As United States of America forces begin their withdrawal, Iraqi Prime Minister Nouri al-Maliki starts to exert more control over the Iraqi armed forces. He begins empowering sectarian Shia militias aligned to Iran. Sectarian violence continues to plague the country and by 2013 the death toll returns to pre-awakening levels. Al Qaeda, who had previously lost strategic power in the country following the Awakening, begins regrouping. The group’s new leader, Abu Bakr al-Baghdadi, appointed in 2010 increases membership and support for the group. This is due in part to a backlash triggered by Maliki’s increasingly sectarian administration.
By this point, the Arab Spring is making waves throughout the region and neighbouring Syria is facing a civilian uprising against ruling leader Bashar al Assad. Syria is becoming more chaotic and destabilised creating the perfect opportunity for Al Qaeda to expand and dispatch operatives into Syria. This swells their numbers and further empowers them. Bashar al Assad uses increasingly brutal methods to suppress the democratic uprising focusing his forces on imprisoning and murdering civilian activists. Assad, whose regime had a pre-existing relationship with AQI releases violent extremists from detention facilities in order to paint the uprising in a sectarian light. Some of these prisoners will later go on to join ISIS/ISIL.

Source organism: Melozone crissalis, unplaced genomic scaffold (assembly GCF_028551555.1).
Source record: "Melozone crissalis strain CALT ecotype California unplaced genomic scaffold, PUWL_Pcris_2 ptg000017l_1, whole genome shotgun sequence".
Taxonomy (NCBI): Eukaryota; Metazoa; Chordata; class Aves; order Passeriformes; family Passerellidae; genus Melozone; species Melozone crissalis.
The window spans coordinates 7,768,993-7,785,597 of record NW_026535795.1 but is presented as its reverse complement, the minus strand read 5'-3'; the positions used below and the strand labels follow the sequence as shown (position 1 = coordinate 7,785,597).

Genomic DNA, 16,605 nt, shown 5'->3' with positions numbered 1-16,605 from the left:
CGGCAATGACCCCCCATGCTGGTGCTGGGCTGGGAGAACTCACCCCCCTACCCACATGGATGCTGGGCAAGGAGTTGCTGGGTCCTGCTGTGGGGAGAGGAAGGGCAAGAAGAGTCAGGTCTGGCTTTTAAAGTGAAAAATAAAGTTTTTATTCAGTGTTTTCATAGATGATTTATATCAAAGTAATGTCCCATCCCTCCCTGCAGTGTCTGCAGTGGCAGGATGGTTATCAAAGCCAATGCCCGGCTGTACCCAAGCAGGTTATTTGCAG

In 2013, AQI announces it is taking control of all Al Qaeda branches and affiliates in Iraq and Syria. It rebrands itself the Islamic State in Iraq and the Levant (al-Sham) and also known as ISIS, but on the Arab streets they are called Daesh. Al Qaeda central command rejects this power grab deepening the rift between the two groups. Abu Bakr al-Baghdadi’s ISIS breaks off ties with Al Qaeda and begins seizing control of swathes of territory.
In Syria, bolstered by thousands of new foreign volunteers, they start attacking. Syrian rebel groups and taking control of previously liberated areas. The group moves their capital to the Syrian city of al-Raqqa. In Iraq the group makes sweeping gains. They take control of Iraq’s second-largest city Mosul in its entirety as the Iraqi army’s control in the region disintegrates. Baghdadi makes his first public appearance, leading prayers in a mosque in Mosul and announcing himself caliph of the self-proclaimed Daesh ‘Caliphate‘. Reviled by the group’s brutal campaign of murder, rape, and oppression.
Abu Bakr al-Baghdadi’s claimed Caliphate is rejected by the vast majority of Muslims worldwide with Muslim countries signing up to join the global anti-Daesh coalition. Vowing to defeat ISIS/Daesh, the United States-led coalition declares war on the group and begins airstrikes in Syria and Iraq. Nearly three years on, as international forces close in on Mosul. ISIS’s aspirations of statehood appear to be waning. Multiple military operations have weakened the group and they have lost significant territory in Syria, Iraq, and Libya. In response, it has increased its wave of violent terrorist attacks in Europe and across the world.